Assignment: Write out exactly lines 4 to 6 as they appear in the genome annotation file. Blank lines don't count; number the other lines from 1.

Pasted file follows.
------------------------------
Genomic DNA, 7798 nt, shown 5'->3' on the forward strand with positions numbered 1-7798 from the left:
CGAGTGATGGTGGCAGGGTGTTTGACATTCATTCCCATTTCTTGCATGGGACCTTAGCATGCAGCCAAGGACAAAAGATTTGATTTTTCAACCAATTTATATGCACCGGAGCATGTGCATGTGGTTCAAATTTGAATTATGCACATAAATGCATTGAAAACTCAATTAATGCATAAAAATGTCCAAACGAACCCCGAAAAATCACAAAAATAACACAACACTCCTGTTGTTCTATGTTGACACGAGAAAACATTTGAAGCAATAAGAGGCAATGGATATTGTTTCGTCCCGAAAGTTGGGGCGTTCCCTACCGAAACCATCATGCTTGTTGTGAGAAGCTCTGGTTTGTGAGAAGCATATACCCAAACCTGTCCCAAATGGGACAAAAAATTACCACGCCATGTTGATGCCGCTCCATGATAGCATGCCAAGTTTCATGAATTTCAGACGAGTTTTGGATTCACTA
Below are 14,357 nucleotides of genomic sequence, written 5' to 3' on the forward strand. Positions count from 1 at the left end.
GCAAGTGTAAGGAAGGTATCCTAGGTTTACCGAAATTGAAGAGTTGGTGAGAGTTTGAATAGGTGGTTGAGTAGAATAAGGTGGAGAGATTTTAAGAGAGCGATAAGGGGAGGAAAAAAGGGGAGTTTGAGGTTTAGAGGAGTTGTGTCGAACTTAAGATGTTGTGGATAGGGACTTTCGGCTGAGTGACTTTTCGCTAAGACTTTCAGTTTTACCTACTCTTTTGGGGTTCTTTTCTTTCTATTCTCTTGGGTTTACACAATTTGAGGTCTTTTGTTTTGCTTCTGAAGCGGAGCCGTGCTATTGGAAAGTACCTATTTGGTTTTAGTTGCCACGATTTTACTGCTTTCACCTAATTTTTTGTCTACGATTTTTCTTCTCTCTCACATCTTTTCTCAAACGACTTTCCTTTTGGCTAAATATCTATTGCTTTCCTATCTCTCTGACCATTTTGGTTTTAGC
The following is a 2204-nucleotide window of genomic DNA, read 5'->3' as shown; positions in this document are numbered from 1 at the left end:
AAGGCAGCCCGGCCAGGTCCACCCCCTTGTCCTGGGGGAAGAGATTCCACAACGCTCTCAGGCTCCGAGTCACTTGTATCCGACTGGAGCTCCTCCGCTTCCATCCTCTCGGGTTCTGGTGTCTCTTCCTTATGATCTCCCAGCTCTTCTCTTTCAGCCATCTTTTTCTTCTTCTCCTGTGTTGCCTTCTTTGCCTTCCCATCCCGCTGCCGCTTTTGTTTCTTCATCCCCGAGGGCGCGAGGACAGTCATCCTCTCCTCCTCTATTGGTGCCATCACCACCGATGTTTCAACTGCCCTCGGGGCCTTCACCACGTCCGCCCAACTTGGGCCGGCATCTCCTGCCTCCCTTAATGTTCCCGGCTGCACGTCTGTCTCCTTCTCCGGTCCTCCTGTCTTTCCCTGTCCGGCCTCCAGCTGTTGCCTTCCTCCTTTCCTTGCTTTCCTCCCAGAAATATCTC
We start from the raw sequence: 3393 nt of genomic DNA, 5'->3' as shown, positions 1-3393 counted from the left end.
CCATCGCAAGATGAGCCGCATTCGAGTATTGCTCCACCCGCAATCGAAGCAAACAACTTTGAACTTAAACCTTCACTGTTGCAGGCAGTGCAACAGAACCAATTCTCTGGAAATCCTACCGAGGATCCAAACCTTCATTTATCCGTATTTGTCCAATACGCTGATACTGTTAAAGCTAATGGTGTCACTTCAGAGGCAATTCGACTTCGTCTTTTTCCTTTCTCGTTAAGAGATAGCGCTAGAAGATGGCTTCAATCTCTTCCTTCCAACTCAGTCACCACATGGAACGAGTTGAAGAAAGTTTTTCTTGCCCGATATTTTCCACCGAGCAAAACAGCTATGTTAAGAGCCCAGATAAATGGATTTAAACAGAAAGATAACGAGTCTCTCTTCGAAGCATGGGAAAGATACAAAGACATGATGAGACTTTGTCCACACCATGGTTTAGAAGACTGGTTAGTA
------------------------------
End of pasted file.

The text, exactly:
GCAAGTGTAAGGAAGGTATCCTAGGTTTACCGAAATTGAAGAGTTGGTGAGAGTTTGAATAGGTGGTTGAGTAGAATAAGGTGGAGAGATTTTAAGAGAGCGATAAGGGGAGGAAAAAAGGGGAGTTTGAGGTTTAGAGGAGTTGTGTCGAACTTAAGATGTTGTGGATAGGGACTTTCGGCTGAGTGACTTTTCGCTAAGACTTTCAGTTTTACCTACTCTTTTGGGGTTCTTTTCTTTCTATTCTCTTGGGTTTACACAATTTGAGGTCTTTTGTTTTGCTTCTGAAGCGGAGCCGTGCTATTGGAAAGTACCTATTTGGTTTTAGTTGCCACGATTTTACTGCTTTCACCTAATTTTTTGTCTACGATTTTTCTTCTCTCTCACATCTTTTCTCAAACGACTTTCCTTTTGGCTAAATATCTATTGCTTTCCTATCTCTCTGACCATTTTGGTTTTAGC
The following is a 2204-nucleotide window of genomic DNA, read 5'->3' as shown; positions in this document are numbered from 1 at the left end:
AAGGCAGCCCGGCCAGGTCCACCCCCTTGTCCTGGGGGAAGAGATTCCACAACGCTCTCAGGCTCCGAGTCACTTGTATCCGACTGGAGCTCCTCCGCTTCCATCCTCTCGGGTTCTGGTGTCTCTTCCTTATGATCTCCCAGCTCTTCTCTTTCAGCCATCTTTTTCTTCTTCTCCTGTGTTGCCTTCTTTGCCTTCCCATCCCGCTGCCGCTTTTGTTTCTTCATCCCCGAGGGCGCGAGGACAGTCATCCTCTCCTCCTCTATTGGTGCCATCACCACCGATGTTTCAACTGCCCTCGGGGCCTTCACCACGTCCGCCCAACTTGGGCCGGCATCTCCTGCCTCCCTTAATGTTCCCGGCTGCACGTCTGTCTCCTTCTCCGGTCCTCCTGTCTTTCCCTGTCCGGCCTCCAGCTGTTGCCTTCCTCCTTTCCTTGCTTTCCTCCCAGAAATATCTC